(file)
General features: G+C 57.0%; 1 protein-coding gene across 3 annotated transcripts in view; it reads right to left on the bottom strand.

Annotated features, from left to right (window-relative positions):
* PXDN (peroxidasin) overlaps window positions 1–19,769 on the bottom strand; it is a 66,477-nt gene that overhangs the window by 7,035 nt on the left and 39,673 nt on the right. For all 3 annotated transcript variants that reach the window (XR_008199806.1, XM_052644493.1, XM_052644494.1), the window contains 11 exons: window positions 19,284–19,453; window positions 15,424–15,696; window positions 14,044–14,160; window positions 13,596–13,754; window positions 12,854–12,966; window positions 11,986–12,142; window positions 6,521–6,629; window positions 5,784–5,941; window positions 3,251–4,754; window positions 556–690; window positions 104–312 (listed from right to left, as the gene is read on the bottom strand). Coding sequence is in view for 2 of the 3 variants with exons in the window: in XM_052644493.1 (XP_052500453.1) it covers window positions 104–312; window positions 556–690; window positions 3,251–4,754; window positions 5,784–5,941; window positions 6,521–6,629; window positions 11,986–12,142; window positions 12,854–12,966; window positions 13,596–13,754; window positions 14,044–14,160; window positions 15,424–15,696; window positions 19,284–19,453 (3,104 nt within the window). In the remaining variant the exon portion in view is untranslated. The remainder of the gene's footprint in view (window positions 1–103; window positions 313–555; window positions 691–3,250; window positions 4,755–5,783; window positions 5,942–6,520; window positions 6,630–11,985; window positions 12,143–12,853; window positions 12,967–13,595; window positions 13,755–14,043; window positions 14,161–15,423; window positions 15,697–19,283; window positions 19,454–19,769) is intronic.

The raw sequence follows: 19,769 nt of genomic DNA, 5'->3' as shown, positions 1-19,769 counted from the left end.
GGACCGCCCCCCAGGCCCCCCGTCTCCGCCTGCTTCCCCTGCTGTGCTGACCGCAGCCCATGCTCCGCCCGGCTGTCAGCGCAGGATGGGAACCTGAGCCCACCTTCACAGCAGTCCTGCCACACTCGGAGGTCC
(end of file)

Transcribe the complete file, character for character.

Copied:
General features: G+C 57.0%; 1 protein-coding gene across 3 annotated transcripts in view; it reads right to left on the bottom strand.

Annotated features, from left to right (window-relative positions):
* PXDN (peroxidasin) overlaps window positions 1–19,769 on the bottom strand; it is a 66,477-nt gene that overhangs the window by 7,035 nt on the left and 39,673 nt on the right. For all 3 annotated transcript variants that reach the window (XR_008199806.1, XM_052644493.1, XM_052644494.1), the window contains 11 exons: window positions 19,284–19,453; window positions 15,424–15,696; window positions 14,044–14,160; window positions 13,596–13,754; window positions 12,854–12,966; window positions 11,986–12,142; window positions 6,521–6,629; window positions 5,784–5,941; window positions 3,251–4,754; window positions 556–690; window positions 104–312 (listed from right to left, as the gene is read on the bottom strand). Coding sequence is in view for 2 of the 3 variants with exons in the window: in XM_052644493.1 (XP_052500453.1) it covers window positions 104–312; window positions 556–690; window positions 3,251–4,754; window positions 5,784–5,941; window positions 6,521–6,629; window positions 11,986–12,142; window positions 12,854–12,966; window positions 13,596–13,754; window positions 14,044–14,160; window positions 15,424–15,696; window positions 19,284–19,453 (3,104 nt within the window). In the remaining variant the exon portion in view is untranslated. The remainder of the gene's footprint in view (window positions 1–103; window positions 313–555; window positions 691–3,250; window positions 4,755–5,783; window positions 5,942–6,520; window positions 6,630–11,985; window positions 12,143–12,853; window positions 12,967–13,595; window positions 13,755–14,043; window positions 14,161–15,423; window positions 15,697–19,283; window positions 19,454–19,769) is intronic.

The raw sequence follows: 19,769 nt of genomic DNA, 5'->3' as shown, positions 1-19,769 counted from the left end.
GGACCGCCCCCCAGGCCCCCCGTCTCCGCCTGCTTCCCCTGCTGTGCTGACCGCAGCCCATGCTCCGCCCGGCTGTCAGCGCAGGATGGGAACCTGAGCCCACCTTCACAGCAGTCCTGCCACACTCGGAGGTCC